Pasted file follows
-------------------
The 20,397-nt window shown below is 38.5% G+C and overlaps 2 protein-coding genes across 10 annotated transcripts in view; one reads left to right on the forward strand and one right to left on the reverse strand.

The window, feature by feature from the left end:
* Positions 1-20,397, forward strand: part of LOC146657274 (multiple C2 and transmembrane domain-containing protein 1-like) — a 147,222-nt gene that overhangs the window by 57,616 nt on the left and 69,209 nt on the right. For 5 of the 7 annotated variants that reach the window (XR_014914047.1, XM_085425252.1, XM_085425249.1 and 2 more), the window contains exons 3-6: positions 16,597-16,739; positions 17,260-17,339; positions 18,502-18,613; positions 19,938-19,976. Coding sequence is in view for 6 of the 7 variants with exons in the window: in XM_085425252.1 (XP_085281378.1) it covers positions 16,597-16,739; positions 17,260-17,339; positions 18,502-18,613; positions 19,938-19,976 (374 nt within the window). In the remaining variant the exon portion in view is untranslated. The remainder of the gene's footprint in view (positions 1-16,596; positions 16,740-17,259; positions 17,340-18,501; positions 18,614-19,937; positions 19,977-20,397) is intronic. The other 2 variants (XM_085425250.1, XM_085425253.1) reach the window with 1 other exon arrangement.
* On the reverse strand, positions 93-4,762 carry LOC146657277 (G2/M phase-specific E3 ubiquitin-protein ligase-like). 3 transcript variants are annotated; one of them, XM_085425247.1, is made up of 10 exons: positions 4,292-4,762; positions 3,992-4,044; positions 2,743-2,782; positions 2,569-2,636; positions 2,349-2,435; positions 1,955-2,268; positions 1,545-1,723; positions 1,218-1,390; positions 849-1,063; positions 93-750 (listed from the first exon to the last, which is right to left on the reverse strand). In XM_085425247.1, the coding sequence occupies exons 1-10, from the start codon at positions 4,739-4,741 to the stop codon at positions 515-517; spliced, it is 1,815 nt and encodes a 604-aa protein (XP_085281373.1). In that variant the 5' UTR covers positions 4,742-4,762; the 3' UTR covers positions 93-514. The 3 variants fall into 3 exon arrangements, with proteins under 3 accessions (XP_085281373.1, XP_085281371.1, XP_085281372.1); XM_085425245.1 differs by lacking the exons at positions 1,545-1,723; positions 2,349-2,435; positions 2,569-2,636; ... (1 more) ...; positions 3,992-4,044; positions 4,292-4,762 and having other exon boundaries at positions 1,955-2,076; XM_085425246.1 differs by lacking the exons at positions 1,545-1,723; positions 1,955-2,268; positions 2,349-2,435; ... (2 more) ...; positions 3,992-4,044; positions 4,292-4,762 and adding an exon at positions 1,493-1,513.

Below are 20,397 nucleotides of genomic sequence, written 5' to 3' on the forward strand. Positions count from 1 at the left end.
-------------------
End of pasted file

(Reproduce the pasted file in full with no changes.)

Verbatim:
The 20,397-nt window shown below is 38.5% G+C and overlaps 2 protein-coding genes across 10 annotated transcripts in view; one reads left to right on the forward strand and one right to left on the reverse strand.

The window, feature by feature from the left end:
* Positions 1-20,397, forward strand: part of LOC146657274 (multiple C2 and transmembrane domain-containing protein 1-like) — a 147,222-nt gene that overhangs the window by 57,616 nt on the left and 69,209 nt on the right. For 5 of the 7 annotated variants that reach the window (XR_014914047.1, XM_085425252.1, XM_085425249.1 and 2 more), the window contains exons 3-6: positions 16,597-16,739; positions 17,260-17,339; positions 18,502-18,613; positions 19,938-19,976. Coding sequence is in view for 6 of the 7 variants with exons in the window: in XM_085425252.1 (XP_085281378.1) it covers positions 16,597-16,739; positions 17,260-17,339; positions 18,502-18,613; positions 19,938-19,976 (374 nt within the window). In the remaining variant the exon portion in view is untranslated. The remainder of the gene's footprint in view (positions 1-16,596; positions 16,740-17,259; positions 17,340-18,501; positions 18,614-19,937; positions 19,977-20,397) is intronic. The other 2 variants (XM_085425250.1, XM_085425253.1) reach the window with 1 other exon arrangement.
* On the reverse strand, positions 93-4,762 carry LOC146657277 (G2/M phase-specific E3 ubiquitin-protein ligase-like). 3 transcript variants are annotated; one of them, XM_085425247.1, is made up of 10 exons: positions 4,292-4,762; positions 3,992-4,044; positions 2,743-2,782; positions 2,569-2,636; positions 2,349-2,435; positions 1,955-2,268; positions 1,545-1,723; positions 1,218-1,390; positions 849-1,063; positions 93-750 (listed from the first exon to the last, which is right to left on the reverse strand). In XM_085425247.1, the coding sequence occupies exons 1-10, from the start codon at positions 4,739-4,741 to the stop codon at positions 515-517; spliced, it is 1,815 nt and encodes a 604-aa protein (XP_085281373.1). In that variant the 5' UTR covers positions 4,742-4,762; the 3' UTR covers positions 93-514. The 3 variants fall into 3 exon arrangements, with proteins under 3 accessions (XP_085281373.1, XP_085281371.1, XP_085281372.1); XM_085425245.1 differs by lacking the exons at positions 1,545-1,723; positions 2,349-2,435; positions 2,569-2,636; ... (1 more) ...; positions 3,992-4,044; positions 4,292-4,762 and having other exon boundaries at positions 1,955-2,076; XM_085425246.1 differs by lacking the exons at positions 1,545-1,723; positions 1,955-2,268; positions 2,349-2,435; ... (2 more) ...; positions 3,992-4,044; positions 4,292-4,762 and adding an exon at positions 1,493-1,513.

Below are 20,397 nucleotides of genomic sequence, written 5' to 3' on the forward strand. Positions count from 1 at the left end.